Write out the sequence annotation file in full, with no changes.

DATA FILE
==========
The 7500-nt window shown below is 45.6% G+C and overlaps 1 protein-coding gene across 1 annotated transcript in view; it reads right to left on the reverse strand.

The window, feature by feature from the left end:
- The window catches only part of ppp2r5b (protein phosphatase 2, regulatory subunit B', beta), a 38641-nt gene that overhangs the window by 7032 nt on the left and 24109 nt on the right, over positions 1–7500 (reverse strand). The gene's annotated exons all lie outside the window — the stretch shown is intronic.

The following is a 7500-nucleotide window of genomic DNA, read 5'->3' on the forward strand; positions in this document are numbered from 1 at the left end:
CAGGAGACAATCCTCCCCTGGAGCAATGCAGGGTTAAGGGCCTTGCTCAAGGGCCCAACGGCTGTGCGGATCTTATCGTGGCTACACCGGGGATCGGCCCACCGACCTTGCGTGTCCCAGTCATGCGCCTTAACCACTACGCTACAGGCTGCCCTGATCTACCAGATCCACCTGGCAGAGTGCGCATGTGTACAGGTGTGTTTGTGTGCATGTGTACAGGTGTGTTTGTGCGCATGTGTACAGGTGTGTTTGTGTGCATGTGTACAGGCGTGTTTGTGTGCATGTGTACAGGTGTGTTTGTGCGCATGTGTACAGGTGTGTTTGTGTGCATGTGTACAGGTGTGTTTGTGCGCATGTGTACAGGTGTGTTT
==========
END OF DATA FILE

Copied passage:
The 7500-nt window shown below is 45.6% G+C and overlaps 1 protein-coding gene across 1 annotated transcript in view; it reads right to left on the reverse strand.

The window, feature by feature from the left end:
- The window catches only part of ppp2r5b (protein phosphatase 2, regulatory subunit B', beta), a 38641-nt gene that overhangs the window by 7032 nt on the left and 24109 nt on the right, over positions 1–7500 (reverse strand). The gene's annotated exons all lie outside the window — the stretch shown is intronic.

The following is a 7500-nucleotide window of genomic DNA, read 5'->3' on the forward strand; positions in this document are numbered from 1 at the left end:
CAGGAGACAATCCTCCCCTGGAGCAATGCAGGGTTAAGGGCCTTGCTCAAGGGCCCAACGGCTGTGCGGATCTTATCGTGGCTACACCGGGGATCGGCCCACCGACCTTGCGTGTCCCAGTCATGCGCCTTAACCACTACGCTACAGGCTGCCCTGATCTACCAGATCCACCTGGCAGAGTGCGCATGTGTACAGGTGTGTTTGTGTGCATGTGTACAGGTGTGTTTGTGCGCATGTGTACAGGTGTGTTTGTGTGCATGTGTACAGGCGTGTTTGTGTGCATGTGTACAGGTGTGTTTGTGCGCATGTGTACAGGTGTGTTTGTGTGCATGTGTACAGGTGTGTTTGTGCGCATGTGTACAGGTGTGTTT